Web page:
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Walking the plank

Discussion in 'Scenery, Props, and Rigging' started by Darren Stoddart, Oct 30, 2017.

  1. Darren Stoddart

    Darren Stoddart Member

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    Hello everyone,

    Does anyone have any good ideas for building a plan with an actual drop of anywhere between 2' and 8' for Peter Pan? This is a children's production and safety is my number one concern with anything of this sort. The director is OK with concealing the landing with a crowd of kids or having the plank drop be behind the main set and therefore not visible from the audience.

    Thanks in advance for your ideas!
    Darren
     
  2. Footer

    Footer Senior Team Senior Team Premium Member

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    I would do it be behind the main set. Get a crash mat, not just a pile of mattresses. You will need to have someone either familiar with fight choreography or gymnastics teach the kids how to hit the crash mat properly. It can be done safely, you just need some help doing it safely. You could also go the foam pit route... but those need to be super deep to work right.
     
  3. josh88

    josh88 Remarkably Tired. Premium Member Fight Leukemia

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    Crashmat for sure. Breakfalls, landing on butt, hands and feet, distributing weight across the whole to lessen the impact. Definitely second what Kyle said, having someone in person to demonstrate it properly and work directly is paramount to doing it safely.
     
  4. kicknargel

    kicknargel Well-Known Member

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    Sometime a crash mat is called a "stunt pit," if you're having trouble searching it. +1 for hiring a stunt coordinator.
     
  5. What Rigger?

    What Rigger? I'm so fly....I Neverland.

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    Occupation:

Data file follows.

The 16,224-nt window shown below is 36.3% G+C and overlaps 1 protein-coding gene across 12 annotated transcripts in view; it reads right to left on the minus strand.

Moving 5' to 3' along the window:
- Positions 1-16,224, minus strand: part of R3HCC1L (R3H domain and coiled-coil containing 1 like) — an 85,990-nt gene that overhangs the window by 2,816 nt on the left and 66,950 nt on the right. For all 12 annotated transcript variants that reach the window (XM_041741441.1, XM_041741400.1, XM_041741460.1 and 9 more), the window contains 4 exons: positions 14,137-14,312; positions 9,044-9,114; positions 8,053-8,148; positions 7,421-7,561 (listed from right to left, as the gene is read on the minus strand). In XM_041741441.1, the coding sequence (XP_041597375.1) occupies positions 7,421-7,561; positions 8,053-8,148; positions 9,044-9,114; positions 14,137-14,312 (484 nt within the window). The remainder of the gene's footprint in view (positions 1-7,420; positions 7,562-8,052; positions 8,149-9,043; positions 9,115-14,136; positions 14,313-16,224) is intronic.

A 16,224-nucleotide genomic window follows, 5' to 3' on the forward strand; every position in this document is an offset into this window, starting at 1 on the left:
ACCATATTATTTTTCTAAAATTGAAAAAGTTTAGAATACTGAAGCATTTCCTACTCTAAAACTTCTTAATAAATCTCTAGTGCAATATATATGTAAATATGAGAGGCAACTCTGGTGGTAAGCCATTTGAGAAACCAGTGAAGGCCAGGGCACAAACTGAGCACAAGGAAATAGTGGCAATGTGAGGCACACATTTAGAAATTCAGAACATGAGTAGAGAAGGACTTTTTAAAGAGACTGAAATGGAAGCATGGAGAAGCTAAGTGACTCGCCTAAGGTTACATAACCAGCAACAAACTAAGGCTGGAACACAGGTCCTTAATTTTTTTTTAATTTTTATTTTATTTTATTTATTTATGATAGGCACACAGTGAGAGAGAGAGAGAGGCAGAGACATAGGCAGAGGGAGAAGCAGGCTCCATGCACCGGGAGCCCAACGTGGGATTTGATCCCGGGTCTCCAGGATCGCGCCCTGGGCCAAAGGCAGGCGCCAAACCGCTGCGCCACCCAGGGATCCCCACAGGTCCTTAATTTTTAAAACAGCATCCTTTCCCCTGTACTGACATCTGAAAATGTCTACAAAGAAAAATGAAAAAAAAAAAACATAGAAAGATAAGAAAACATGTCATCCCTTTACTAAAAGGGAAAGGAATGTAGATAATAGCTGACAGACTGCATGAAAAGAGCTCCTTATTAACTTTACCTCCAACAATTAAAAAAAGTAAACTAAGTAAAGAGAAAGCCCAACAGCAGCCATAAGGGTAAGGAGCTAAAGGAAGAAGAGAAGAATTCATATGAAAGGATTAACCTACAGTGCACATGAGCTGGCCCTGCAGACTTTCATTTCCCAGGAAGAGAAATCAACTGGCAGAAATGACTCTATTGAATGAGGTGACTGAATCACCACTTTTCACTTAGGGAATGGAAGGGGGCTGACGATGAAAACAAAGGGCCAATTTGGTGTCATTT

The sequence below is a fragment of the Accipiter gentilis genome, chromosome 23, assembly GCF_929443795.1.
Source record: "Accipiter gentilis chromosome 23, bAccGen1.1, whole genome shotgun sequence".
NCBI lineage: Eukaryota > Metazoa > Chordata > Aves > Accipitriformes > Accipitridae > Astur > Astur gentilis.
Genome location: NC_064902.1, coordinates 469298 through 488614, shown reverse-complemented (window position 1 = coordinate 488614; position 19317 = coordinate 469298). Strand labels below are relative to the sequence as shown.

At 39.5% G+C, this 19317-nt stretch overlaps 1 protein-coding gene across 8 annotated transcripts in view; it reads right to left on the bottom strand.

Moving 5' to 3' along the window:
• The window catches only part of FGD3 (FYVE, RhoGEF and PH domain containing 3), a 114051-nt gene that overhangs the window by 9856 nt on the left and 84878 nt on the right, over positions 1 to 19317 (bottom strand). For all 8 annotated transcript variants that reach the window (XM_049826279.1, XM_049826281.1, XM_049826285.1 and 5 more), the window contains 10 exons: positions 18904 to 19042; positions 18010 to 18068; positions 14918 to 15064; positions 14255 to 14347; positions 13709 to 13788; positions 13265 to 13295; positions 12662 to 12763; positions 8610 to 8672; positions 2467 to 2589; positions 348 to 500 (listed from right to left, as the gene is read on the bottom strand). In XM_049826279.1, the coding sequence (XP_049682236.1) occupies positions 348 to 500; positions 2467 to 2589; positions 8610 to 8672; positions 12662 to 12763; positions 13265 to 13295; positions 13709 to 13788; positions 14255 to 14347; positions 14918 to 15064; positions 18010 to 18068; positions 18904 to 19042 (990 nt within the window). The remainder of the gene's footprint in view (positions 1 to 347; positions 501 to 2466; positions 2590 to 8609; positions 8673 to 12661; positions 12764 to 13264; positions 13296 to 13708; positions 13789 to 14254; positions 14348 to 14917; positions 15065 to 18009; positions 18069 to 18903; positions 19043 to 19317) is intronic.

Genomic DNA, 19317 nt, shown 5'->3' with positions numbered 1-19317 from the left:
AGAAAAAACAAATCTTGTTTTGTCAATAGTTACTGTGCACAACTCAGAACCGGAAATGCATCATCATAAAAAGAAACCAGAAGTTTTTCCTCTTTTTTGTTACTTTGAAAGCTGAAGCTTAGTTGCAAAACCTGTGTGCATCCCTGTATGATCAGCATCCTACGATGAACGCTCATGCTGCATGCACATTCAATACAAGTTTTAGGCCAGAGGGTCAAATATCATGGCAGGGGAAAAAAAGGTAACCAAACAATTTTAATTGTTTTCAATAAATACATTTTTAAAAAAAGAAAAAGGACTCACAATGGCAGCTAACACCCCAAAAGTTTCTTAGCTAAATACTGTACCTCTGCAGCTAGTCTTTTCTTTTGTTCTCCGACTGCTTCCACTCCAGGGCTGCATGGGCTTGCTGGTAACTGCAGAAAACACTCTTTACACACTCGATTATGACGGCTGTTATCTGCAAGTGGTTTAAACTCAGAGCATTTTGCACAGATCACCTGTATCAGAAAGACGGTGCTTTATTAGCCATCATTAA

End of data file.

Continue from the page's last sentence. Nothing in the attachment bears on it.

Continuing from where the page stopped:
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    Not at home, that's for sure.
    You need to hire a professional that knows how to train the fall. This is nothing that can be assigned to a non-trained individual.

    If this is Cecco's walking the plank, it is generally built on the upstage side of the pirate ship set to mask the landing. You're building a set and not renting, right? Who is your flying company, they may be able to help out on this. We fly people know a lot of other types of specialty people.
     
  6. JonCarter

    JonCarter Well-Known Member

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    I'm reminded of a Metropolitan Opera production of TOSCA a while back. Tosca was being sung by Zinka Milanov. In the last act where after Tosca has found that Cavarodosi is really dead and the guards are approaching, she hurls herself off the parapet of the Castle Gandolfo into the Tiber (which she can't, because the Castle Gandolfo doesn't overlook the Tiber, but whatever--this is show biz), she bounced back into view, still holding her final note.
     
  7. RonHebbard

    RonHebbard Well-Known Member Premium Member

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    @JonCarter You're dredging up a memory from a tour I was with. We had several automated floor tracks and one pneumatic lift about 30" square. Sometimes the lift rose level with the show deck and was locked to support traffic. Sometimes the lift was down in the trap room being pre-loaded with whatever it was to raise in the next scene. Sometimes the lift was loaded with a phone booth, the flat top of which was painted to match the fancily painted surface of our show deck. One time the lift was to rise comparatively slowly in a blackout carrying a tiny petite lady who I was to spot out of black with a half body shot as she began to sing the U.S. national anthem. As the lift was pneumatically powered, and as its loads were so varied, the automation operator had to preset the lifts air pressure to suit the load of the moment. One night, the operator had forgotten to reduce the lifts pressure, the music played, I snapped open my douser on cue to find my half body shot illuminating the petite songstress's navel as she was on her way back down after having been fired up from the basement just as she opened her mouth to sing "Oh say can you see". All I know is she was on her way down on the downbeat and certainly sounded startled. The automation operator never made that mistake again for the remainder of our run, she was tiny but she told him off "real good". Some things are memorable and stick in your mind. I can almost remember her name. It was a Canada / U.S. co-pro and the little lady was one of our Americans. This would've been 1990 in Broadway's Shubert.
    Toodleoo!
    Ron Hebbard.
     

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